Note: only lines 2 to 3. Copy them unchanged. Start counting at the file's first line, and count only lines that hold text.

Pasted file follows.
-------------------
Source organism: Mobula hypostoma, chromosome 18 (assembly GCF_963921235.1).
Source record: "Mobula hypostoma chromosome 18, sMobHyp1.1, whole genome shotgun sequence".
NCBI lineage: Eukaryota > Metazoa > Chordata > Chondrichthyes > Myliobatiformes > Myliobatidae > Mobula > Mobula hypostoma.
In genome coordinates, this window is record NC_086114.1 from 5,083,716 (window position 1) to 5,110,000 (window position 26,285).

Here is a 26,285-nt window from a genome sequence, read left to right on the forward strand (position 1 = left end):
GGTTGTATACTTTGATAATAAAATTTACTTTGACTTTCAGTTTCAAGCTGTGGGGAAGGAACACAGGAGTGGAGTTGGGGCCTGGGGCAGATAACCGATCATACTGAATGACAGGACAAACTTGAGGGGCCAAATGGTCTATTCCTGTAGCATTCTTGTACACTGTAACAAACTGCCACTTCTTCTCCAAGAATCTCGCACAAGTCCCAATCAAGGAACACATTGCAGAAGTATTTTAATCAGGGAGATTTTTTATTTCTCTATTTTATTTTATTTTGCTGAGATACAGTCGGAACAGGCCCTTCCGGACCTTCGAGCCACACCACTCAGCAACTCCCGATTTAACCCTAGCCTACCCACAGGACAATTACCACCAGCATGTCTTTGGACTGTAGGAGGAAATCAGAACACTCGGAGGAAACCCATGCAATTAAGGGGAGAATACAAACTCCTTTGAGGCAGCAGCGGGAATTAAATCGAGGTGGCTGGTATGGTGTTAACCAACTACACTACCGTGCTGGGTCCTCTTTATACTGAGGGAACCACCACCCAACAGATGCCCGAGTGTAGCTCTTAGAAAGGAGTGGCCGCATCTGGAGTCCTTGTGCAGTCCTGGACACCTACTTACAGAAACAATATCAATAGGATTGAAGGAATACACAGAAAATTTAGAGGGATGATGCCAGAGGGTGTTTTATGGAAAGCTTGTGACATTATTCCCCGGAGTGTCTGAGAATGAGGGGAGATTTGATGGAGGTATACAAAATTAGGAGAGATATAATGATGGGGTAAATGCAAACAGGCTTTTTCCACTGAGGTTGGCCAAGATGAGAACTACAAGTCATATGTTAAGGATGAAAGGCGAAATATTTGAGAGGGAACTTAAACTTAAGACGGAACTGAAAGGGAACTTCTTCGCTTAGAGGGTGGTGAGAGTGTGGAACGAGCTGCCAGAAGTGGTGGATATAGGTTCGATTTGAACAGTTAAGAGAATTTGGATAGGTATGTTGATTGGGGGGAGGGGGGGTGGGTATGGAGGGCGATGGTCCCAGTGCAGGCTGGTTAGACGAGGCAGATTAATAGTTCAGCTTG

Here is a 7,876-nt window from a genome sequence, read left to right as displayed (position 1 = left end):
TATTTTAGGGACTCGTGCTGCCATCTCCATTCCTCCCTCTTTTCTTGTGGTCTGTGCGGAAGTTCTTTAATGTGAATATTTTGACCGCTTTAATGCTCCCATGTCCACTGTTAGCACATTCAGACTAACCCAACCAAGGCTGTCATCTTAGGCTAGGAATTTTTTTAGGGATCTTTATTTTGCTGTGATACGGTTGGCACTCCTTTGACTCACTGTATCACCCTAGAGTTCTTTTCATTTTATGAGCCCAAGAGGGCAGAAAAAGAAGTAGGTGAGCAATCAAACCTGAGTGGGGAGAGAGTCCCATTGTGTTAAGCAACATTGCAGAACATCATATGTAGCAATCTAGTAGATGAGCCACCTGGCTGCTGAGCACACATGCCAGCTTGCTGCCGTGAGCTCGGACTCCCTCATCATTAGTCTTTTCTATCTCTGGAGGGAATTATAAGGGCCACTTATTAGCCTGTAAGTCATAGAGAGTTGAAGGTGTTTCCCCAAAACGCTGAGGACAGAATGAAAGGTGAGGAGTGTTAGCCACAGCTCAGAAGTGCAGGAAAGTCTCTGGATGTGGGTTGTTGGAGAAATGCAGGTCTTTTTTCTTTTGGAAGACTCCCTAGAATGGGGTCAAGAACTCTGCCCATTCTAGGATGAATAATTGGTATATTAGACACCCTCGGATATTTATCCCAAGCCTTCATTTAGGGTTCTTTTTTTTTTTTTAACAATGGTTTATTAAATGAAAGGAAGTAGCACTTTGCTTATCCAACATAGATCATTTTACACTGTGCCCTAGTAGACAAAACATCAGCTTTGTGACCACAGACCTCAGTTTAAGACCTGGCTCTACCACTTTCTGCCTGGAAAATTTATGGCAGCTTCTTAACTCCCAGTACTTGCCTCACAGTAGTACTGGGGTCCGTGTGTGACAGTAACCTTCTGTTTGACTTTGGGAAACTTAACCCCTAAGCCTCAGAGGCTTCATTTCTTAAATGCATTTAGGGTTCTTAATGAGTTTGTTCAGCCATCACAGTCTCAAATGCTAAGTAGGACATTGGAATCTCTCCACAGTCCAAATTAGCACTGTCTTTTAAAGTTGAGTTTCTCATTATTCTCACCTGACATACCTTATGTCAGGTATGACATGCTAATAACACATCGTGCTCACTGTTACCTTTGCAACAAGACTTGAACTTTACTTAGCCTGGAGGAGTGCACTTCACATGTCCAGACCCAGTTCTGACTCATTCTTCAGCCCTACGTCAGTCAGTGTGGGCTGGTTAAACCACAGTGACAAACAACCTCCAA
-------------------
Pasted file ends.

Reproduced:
Source record: "Mobula hypostoma chromosome 18, sMobHyp1.1, whole genome shotgun sequence".
NCBI lineage: Eukaryota > Metazoa > Chordata > Chondrichthyes > Myliobatiformes > Myliobatidae > Mobula > Mobula hypostoma.